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Quaid e Azam’s Pakistan OR Taliban’s Pakistan?

Posted by yourpakistan on November 21, 2012

Editorial PKKH 

It is often said that the ‘answer is in the question’ and rightly so as the question not only sets the perimeter of the possibilities of the answer, but it also acts as a control capable of driving the conscious thought towards matters of urgency and importance so that all other matters can be set aside as dispensable for that time. 

So the question has the power to focus our attention, at least momentarily, upon a set of scenarios, which may not be all the possible scenarios in the matter of the case. For example if we put our question in the form: ‘Tick the right choice; would you like (a) tea or (b) coffee?’, the answer-er is being confined into a very limited choice, whereby s/he has to give up the possibility of a meal or ice-cream and a number of other possibilities.

The same type of spin-doctrine is applied in the question, ‘Quaid e Azam ka Pakistan, Ya Taliban Ka Pakistan?’ luring the public towards the probable choice, of course that of the Quaid. Surely the Quaid was our beloved leader; he personified determination, strength of character and a visionary out-look and lead us out of the chaos of miss-identity and wrong choices. He applied his physical and intellectual energies for a highly noble cause, above the average human ability. He raised himself above his ‘self’ and became the spirit and symbol of the Millat of the Indian Muslims, but all this does not make him the definition of Pakistan.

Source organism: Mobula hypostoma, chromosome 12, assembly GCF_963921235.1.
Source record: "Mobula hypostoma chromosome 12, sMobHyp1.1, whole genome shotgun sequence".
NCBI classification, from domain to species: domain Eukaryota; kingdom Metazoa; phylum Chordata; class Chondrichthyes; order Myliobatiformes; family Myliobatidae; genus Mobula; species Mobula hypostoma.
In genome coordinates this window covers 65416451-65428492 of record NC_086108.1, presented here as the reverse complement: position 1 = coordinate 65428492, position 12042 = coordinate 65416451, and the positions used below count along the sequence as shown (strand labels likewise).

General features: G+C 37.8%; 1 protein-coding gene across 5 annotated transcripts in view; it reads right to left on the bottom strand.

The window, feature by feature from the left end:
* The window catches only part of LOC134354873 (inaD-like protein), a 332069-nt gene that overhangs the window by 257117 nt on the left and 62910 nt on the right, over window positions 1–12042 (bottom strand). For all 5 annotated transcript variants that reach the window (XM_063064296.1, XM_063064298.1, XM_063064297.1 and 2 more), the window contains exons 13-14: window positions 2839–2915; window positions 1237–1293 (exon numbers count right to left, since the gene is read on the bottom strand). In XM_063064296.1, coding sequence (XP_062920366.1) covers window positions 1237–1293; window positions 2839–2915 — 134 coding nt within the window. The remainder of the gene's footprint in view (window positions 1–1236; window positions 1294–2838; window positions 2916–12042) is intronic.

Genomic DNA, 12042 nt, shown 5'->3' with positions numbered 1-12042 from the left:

The Quaid wanted a Pakistan of Islam and of the Quran, not a Pakistan of the Quaid; the Quaid was a common man, thus fallible; Islam, Quran and the Prophet of Allah are infallible. So the Question being presented here is basically leading to two semi-wrong choices, in choosing the Quaid, the Secular thinkers aim to direct public opinion towards a man, for whom they have worked hard to prove as a secular/liberal person for many years now. Even though the Quaid was not the man they try to portray, but a little diversion from the root leads to big diversions in future, thus for the liberals all is gains in this scenario. 

The second choice is also a semi-wrong choice; when you hear the name ‘Taliban’, two sets of meanings appear in your mind, one of ‘terrorist who’s only job is to kill blindly’ and the other of ‘a group of people who want to enforce strict Islamic law’, so when you are feeling abhorrence for ignoble killers, you may also be feeling the same for the induction of Islamic law, and again this slogan become an instrument towards inculcating a liberal stance to our religion. 

Our political parties should realize the implication of this slogan which does not address the core of the matter and seems vested. ‘Taliban’ is the name of movement that originated from Afghanistan and had never turned their guns against Pakistan, whereas it is a reality in contrast that their are certain groups as TTP (Tehreek-e-Taliban Pakistan) who have tarnished the image of the victorious movement of Afghanistan, that may possibly retain its brotherly relations with Pakistan as soon as International forces recede Afghans are free to decide their future. It would be sensible enough for certain parties to accept the reality and at the same time discourage terrorism be it political, religious, sectarian or ethnic. 

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